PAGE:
Grave Symbolism – The Three Link Chain

Symbols are fascinating to me because they give me a glimpse into the interests of the deceased. I always wonder what made the family pick that particular symbol, and what special meaning it holds for the person buried there.

I have come across countless symbols while exploring cemeteries. They come in many designs, and can be related to the deceased’s interests, such as soccer balls, bicycles, cats, etc., or they can be related to beliefs, religions, or organizations the person belonged to.

The Three Link Chain

The headstone of William Edwards who is buried in Grand Army Of The Republic Cemetery in Snohomish, Washington.While touring cemeteries on a recent trip to Washington, I noticed one particular symbol on many headstones. The symbol looked to me like three rings joined together or a three-link chain.

I knew the links must stand for something important since so many headstones were adorned with them. At first I wasn’t sure if they were a representation of the Masons or another organization. But I did want to find out! As it turns out they may both be true.

Independent Order of Odd Fellows

I did some research and I found out that the three-link chain, sometimes with three initials, F, L, and T, signifying Friendship, Love and Truth, is the most widely encountered symbol of the Independent Order of Odd Fellows. Because of this widely used symbol Odd Fellows have become known as “The Three Link Fraternity”.

The three links symbolize the chain that binds members together and the belief that communities, townships, counties and nations are strongest when joined together. In fact, the members of the Odd Fellows have been said to band together to help the poor have decent burials.

There is no doubt the members of the Odd Fellows were very proud of the work they did in their communities. It’s no wonder the three-link-chain is proudly displayed on so many headstones.

Freemasonry And The Three Links

The Masonic square and compass and Odd Fellows three link chain symbols on a headstone in Odd Fellows Cemetery in Monroe, Washington. The odd fellows are sometimes called “the poor man’s Freemasonry,” since the organization shares many of the symbols of the Freemasons.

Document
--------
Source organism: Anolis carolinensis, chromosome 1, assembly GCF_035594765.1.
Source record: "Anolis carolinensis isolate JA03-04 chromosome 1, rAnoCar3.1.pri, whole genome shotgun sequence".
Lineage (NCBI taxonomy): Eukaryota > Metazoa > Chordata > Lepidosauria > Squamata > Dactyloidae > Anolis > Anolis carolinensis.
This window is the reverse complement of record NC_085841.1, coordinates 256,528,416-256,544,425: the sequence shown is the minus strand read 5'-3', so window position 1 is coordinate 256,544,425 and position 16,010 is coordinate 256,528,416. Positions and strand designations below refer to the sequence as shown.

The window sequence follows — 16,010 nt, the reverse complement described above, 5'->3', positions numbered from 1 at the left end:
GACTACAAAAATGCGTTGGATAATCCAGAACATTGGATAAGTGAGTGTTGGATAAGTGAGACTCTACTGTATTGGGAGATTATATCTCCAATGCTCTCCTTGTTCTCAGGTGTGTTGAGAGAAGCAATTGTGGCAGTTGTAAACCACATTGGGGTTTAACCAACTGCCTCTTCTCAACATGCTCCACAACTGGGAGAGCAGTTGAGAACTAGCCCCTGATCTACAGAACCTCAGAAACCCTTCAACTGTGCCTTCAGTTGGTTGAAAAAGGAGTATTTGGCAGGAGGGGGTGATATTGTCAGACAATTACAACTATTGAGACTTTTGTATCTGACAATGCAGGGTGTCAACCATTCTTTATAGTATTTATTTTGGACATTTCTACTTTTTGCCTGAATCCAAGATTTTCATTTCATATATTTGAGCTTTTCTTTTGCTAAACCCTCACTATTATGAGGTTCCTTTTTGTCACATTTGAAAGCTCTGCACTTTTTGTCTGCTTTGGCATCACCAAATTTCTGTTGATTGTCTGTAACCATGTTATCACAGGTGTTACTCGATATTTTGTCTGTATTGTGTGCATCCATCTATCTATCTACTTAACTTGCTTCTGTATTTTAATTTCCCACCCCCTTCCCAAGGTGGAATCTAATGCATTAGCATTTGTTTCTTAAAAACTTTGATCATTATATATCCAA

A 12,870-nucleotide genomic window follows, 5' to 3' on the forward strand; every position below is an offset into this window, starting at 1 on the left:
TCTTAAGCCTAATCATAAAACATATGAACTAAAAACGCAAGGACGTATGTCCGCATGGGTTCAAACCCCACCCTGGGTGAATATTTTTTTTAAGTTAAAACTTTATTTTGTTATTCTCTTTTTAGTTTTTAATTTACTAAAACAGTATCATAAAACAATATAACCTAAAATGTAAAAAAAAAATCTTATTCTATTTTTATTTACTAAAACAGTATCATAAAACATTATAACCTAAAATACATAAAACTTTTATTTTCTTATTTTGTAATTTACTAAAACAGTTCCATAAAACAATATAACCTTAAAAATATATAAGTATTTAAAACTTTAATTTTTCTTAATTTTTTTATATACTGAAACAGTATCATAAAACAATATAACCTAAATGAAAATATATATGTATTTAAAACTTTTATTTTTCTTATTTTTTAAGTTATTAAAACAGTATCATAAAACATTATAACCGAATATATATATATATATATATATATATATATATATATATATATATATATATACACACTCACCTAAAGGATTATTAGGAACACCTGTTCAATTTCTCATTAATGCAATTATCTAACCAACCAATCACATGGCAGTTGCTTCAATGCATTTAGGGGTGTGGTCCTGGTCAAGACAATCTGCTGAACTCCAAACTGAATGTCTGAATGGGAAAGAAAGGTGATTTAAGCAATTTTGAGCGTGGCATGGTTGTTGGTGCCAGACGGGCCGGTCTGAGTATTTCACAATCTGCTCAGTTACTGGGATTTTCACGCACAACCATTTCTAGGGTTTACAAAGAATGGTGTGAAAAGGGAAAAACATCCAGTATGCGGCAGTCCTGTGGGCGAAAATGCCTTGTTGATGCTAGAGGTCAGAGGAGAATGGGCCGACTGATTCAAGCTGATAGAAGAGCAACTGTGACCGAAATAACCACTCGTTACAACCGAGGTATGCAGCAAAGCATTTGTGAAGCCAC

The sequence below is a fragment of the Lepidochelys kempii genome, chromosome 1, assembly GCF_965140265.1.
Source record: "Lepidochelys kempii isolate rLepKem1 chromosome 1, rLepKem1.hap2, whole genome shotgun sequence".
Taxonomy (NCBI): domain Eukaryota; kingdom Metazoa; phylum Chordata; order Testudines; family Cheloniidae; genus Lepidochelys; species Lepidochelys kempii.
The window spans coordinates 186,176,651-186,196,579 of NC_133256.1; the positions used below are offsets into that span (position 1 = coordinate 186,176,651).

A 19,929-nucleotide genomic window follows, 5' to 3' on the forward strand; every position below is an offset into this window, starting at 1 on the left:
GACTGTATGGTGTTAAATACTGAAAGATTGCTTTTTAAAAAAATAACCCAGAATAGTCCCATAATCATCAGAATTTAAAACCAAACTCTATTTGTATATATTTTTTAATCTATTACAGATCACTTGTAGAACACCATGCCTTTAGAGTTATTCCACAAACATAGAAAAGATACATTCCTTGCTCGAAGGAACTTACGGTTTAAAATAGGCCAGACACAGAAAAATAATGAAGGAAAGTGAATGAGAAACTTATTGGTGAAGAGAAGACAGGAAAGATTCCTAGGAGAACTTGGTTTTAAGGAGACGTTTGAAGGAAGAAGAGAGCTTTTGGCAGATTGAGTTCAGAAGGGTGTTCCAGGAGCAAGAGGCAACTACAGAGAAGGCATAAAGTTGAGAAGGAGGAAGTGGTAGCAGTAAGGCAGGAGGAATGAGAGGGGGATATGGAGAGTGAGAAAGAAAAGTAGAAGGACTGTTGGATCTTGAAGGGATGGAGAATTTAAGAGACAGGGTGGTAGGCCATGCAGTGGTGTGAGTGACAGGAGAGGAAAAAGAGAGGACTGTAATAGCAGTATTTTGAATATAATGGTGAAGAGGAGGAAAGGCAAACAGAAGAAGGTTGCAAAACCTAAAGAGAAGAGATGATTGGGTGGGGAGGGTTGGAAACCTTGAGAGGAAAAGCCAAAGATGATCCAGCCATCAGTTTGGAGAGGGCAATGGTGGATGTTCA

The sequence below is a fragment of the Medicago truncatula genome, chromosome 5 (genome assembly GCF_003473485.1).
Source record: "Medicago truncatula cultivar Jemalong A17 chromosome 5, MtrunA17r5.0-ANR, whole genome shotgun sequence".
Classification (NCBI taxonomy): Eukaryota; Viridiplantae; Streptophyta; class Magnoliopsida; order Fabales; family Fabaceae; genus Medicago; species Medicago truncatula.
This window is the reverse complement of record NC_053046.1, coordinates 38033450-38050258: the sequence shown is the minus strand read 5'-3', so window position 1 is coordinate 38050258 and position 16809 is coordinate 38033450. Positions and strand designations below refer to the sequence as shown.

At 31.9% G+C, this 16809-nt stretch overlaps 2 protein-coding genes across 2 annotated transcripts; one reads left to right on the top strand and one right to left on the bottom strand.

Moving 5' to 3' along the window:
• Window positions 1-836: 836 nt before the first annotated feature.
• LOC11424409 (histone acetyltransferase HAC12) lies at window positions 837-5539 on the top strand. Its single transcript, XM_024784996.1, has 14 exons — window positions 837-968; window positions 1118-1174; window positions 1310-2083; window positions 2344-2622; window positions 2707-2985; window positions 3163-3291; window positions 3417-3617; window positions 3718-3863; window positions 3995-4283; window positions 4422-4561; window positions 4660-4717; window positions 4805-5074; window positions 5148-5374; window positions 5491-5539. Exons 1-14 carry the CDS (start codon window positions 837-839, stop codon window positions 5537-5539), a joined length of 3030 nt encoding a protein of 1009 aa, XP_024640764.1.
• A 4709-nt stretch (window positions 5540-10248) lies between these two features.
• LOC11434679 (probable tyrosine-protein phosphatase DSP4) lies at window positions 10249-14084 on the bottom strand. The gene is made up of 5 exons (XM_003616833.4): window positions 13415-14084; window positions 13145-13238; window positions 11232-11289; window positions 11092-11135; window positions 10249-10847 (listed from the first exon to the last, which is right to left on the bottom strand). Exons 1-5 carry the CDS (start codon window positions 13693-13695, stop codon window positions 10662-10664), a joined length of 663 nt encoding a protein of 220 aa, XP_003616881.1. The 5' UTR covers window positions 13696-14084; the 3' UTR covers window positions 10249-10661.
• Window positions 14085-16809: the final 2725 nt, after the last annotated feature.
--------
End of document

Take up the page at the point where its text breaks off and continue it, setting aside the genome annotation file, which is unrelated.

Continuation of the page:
Sometimes the chain can be seen alongside the sign of the Freemasons, the square and compass. In these instances, some believe that the three link chain is a Freemason symbol of “the eternal cable tow between brothers”.

There isn’t much evidence for this however and I think the most likely explanation for the two symbols adorning the same headstone is that the deceased was a member of both organizations.

The Chains of Slavery

While researching the meaning and history behind the three links, I ran across another interesting piece of history that I could not resist adding here.

It seems that in the southern United States many graves are marked with chains of one, two or three links. I found many explanations for the different number of links. Some suggest that the number of links represent the length of time spent in slavery, or whether the deceased died a slave. Another explanation is that the chain simply represents that the person buried there was a slave. And some have even claimed that the slaves were secret members of the Odd Fellows.

There are many varying opinions but the consensus seems to be that the chain whether it be one, two, or three links hanging from the headstone represents that the person buried there was a slave.

I find it a very interesting contrast that while the three link chain symbolizing the Odd Fellows is a symbol of pride one holds in a fraternity they joined, another type of three link chain is the kind that represents being forced into slavery.

Gravestone of an unknown person who was a slave buried in Memory Hill Cemetery in Milledgeville, Georgie.
Photo courtesy of Nancy B.
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5 Responses to Grave Symbolism – The Three Link Chain

  1. Dear Jenn

    I share your fascination on old gravestones. I am a letter cutter from over the water in the UK and I recently wrote an article for my blog on gravestone symbols, which I thought you might find interesting!
    I am passionate about our heritage and on raising awareness of the beauty and power of gravestones in our society. If you like my blog, please feel free to add it to your blog roll. (The Headstone Guide)

    I look forward to following your posts. Have you ever been to the UK? There is SO much history in our churchyards!

    With all good wishes


    • Barbara Beil says:

      I am researching an older quilt, possibly from the 1920’s. The entire quilt is covered with links of chains. I have an interest in making a quilt like it but want to know if there is some particular symbolism involed.

  2. Joy says:

    Love this site and can’t believe I am just now finding it. I am jealous that you are able to travel around visiting so many graveyards. Came across while doing a search for some symbols i saw on gravestones in a cemetery near my house. Took a walk through today on my day off becaue I LOVE OLD GRAVEYARDS! Great photos throughout. I am not done looking through all yet. :)

  3. Greg says:

    Thank you for your research
    I myself am an Oddfellow.Joined 5 years ago.What got me to join was the fact we have the only honor of changing the wreath at The Tomb of the Unknown Soldier in Washingtin DC.We do have members that are masons too.One of our validictions is we bury the dead along with visit the sick.There is also a website with both fraternities symbols on same site.Please feel free to email me with any questions


    I found your article fascinating. The headstone at my G.G. grandparents gravesites has the 3 link chain; my brother did some research and found this article. They were born in SouthCarolina in the 1800’s. this was very helpful.
    We thank you.

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